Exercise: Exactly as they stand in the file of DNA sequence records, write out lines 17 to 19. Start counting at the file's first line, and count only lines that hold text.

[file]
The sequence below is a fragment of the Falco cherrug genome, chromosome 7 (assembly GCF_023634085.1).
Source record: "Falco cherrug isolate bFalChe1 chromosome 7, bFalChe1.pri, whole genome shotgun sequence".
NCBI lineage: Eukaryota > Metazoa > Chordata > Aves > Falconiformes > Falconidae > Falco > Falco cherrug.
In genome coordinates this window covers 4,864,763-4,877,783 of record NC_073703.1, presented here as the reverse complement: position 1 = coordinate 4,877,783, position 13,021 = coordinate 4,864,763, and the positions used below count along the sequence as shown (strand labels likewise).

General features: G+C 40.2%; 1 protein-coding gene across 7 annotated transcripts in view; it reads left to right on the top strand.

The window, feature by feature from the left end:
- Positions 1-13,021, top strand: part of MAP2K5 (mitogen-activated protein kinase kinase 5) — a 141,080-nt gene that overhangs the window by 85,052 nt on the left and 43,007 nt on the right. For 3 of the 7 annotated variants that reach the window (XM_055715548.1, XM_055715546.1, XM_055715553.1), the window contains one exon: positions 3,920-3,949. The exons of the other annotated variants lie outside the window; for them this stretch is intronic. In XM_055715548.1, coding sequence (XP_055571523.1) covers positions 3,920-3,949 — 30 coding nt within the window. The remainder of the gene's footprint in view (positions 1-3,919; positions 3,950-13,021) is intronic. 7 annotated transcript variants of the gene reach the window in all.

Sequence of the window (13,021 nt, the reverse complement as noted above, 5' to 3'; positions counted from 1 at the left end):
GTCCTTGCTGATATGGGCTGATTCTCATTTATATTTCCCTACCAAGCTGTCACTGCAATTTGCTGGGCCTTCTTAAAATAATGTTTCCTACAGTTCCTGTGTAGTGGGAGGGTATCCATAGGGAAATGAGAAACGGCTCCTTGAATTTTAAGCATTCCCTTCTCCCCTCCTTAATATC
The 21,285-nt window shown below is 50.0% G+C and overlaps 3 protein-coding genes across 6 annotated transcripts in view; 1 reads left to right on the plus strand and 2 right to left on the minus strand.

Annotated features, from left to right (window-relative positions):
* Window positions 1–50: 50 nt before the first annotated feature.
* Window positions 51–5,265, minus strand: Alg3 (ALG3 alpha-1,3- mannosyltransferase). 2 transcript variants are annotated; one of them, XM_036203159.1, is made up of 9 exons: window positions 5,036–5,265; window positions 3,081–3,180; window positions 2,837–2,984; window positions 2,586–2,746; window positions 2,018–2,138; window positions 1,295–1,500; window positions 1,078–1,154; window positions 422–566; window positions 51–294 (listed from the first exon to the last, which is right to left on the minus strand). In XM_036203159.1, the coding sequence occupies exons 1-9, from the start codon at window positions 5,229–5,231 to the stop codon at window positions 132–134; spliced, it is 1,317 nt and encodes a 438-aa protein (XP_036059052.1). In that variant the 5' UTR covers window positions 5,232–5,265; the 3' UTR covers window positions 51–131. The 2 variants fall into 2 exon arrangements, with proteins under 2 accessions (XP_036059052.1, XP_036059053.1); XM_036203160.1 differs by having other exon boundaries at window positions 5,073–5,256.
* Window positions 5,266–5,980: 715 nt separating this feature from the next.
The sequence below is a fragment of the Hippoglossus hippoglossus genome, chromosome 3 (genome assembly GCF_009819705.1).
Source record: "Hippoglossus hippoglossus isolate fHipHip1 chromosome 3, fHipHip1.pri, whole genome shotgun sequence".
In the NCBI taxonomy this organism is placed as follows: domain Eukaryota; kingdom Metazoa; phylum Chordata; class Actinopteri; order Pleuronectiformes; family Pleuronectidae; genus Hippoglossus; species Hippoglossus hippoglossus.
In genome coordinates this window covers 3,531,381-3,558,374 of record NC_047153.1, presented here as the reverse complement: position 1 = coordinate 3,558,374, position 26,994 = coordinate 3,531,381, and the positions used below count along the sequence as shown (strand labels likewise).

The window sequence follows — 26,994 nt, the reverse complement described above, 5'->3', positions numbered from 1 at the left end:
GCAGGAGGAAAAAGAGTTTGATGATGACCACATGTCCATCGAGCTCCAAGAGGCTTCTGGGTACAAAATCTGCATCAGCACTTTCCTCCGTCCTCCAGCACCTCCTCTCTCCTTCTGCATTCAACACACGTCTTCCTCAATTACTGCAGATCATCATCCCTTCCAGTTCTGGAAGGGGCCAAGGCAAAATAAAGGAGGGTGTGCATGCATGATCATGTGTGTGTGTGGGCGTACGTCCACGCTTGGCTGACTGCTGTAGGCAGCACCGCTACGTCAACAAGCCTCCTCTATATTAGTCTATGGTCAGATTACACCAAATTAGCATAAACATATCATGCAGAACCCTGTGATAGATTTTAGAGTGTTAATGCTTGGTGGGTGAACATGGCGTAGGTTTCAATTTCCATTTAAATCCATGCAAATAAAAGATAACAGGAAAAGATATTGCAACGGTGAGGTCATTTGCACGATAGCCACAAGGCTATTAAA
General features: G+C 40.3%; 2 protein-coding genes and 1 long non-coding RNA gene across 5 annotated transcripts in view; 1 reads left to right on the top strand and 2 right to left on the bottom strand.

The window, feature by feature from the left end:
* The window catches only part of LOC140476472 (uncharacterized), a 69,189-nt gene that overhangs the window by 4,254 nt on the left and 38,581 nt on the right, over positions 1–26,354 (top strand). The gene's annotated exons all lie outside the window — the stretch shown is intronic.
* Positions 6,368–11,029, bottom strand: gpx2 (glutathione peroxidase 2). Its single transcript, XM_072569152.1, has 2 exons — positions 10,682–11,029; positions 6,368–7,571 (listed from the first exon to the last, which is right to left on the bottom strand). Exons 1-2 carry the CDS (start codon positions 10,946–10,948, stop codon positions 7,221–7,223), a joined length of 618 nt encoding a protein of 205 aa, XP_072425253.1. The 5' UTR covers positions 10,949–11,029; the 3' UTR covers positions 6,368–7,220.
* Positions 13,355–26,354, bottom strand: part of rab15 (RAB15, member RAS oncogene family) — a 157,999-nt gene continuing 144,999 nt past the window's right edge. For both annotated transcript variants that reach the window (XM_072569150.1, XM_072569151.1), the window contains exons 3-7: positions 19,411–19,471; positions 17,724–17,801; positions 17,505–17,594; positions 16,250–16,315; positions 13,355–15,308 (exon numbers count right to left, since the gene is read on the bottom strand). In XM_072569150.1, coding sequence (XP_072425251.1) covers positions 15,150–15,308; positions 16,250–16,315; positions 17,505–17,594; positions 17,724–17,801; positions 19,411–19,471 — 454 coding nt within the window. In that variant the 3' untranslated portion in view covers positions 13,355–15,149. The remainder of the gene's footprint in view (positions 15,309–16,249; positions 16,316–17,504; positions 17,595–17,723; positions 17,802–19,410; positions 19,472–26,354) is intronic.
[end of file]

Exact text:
In the NCBI taxonomy this organism is placed as follows: domain Eukaryota; kingdom Metazoa; phylum Chordata; class Actinopteri; order Pleuronectiformes; family Pleuronectidae; genus Hippoglossus; species Hippoglossus hippoglossus.
In genome coordinates this window covers 3,531,381-3,558,374 of record NC_047153.1, presented here as the reverse complement: position 1 = coordinate 3,558,374, position 26,994 = coordinate 3,531,381, and the positions used below count along the sequence as shown (strand labels likewise).

The window sequence follows — 26,994 nt, the reverse complement described above, 5'->3', positions numbered from 1 at the left end: